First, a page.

The Beat Generation is one of the great homegrown countercultures of the United States, but in fact its writers traveled widely and most of them lived abroad for periods of time. Their travels were a vital source of inspiration, and in turn they inspired literary scenes and kindred spirits around the globe.
The writers we think of as "beat" first met in New York City in the 1940s and 50s, then joined up with others in San Francisco to form the group that became the "Beat Generation." By the 1960s their books had become seminal texts for America's counterculture, and many were being published in translation. As their travels brought them into contact with writers around the world, the Beats' influence spread far beyond the United States.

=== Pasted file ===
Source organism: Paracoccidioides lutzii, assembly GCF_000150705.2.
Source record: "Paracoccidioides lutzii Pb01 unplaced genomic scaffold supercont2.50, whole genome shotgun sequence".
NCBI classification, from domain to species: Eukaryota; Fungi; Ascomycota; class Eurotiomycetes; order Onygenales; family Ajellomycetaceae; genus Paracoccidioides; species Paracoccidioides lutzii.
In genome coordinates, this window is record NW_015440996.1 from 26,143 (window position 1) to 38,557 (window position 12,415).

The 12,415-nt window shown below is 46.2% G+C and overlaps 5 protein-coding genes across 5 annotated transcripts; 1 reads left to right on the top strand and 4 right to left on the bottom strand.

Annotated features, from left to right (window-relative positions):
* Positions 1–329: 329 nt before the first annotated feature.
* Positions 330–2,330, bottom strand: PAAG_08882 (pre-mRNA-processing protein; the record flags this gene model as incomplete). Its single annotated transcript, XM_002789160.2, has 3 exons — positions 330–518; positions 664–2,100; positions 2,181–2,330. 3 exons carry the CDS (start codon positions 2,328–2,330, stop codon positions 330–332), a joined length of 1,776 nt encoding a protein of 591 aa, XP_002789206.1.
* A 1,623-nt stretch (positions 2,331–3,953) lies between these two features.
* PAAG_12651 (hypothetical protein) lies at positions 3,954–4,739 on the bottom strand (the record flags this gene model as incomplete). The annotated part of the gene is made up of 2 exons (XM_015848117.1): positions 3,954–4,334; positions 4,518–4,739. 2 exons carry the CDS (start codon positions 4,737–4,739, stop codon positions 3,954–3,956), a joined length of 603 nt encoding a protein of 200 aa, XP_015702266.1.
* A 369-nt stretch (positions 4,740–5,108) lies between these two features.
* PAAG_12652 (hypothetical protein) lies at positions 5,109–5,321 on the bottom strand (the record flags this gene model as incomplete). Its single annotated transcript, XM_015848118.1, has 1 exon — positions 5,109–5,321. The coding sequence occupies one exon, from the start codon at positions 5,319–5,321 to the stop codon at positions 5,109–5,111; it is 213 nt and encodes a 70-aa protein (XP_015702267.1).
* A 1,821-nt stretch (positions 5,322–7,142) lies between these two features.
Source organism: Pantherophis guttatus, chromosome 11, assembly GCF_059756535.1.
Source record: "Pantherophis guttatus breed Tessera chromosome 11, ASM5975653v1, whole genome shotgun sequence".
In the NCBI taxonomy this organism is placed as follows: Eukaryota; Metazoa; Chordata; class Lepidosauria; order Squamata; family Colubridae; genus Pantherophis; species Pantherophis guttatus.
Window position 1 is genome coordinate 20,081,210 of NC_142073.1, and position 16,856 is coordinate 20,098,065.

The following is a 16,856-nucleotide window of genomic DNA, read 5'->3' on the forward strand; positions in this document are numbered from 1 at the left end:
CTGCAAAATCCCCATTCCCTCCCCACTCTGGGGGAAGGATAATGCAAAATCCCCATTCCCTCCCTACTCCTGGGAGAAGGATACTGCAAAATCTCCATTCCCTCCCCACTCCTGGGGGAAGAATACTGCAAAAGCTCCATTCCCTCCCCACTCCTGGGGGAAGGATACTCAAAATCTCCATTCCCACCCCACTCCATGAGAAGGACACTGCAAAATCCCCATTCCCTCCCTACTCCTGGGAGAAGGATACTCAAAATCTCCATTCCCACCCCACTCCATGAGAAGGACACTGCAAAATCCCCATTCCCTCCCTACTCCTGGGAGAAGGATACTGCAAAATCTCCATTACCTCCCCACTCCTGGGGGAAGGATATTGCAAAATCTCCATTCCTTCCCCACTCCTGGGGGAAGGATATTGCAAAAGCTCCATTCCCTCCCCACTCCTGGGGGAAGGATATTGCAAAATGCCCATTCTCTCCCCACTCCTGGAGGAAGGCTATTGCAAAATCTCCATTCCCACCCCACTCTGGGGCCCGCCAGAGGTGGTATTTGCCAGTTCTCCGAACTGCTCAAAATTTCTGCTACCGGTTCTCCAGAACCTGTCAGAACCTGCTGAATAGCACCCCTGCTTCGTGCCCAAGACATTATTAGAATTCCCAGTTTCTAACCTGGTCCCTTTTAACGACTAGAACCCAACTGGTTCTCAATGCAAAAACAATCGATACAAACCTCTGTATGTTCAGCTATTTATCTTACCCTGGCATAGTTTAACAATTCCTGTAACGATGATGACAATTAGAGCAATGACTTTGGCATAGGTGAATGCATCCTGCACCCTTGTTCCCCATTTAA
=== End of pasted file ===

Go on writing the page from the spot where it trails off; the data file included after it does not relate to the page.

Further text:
In "The Beats Abroad," renowned Beat scholar Bill Morgan documents that international phase of the Beat Generation's story. He delves deep into epicenters like Paris, Tangier, and Mexico City, and tracks down more remote locales from Siberia to Colombia. Entries contain specific addresses for the globetrotting reader to visit on every continent, and are loaded with fascinating stories that illuminate the lives and works of Ginsberg, Burroughs, Corso, Kerouac, Ferlinghetti, and others. This handy reference lets the reader trace Ginsberg's trail through India, or find the hotel in Tangier where Burroughs wrote "Naked Lunch," and much, much more.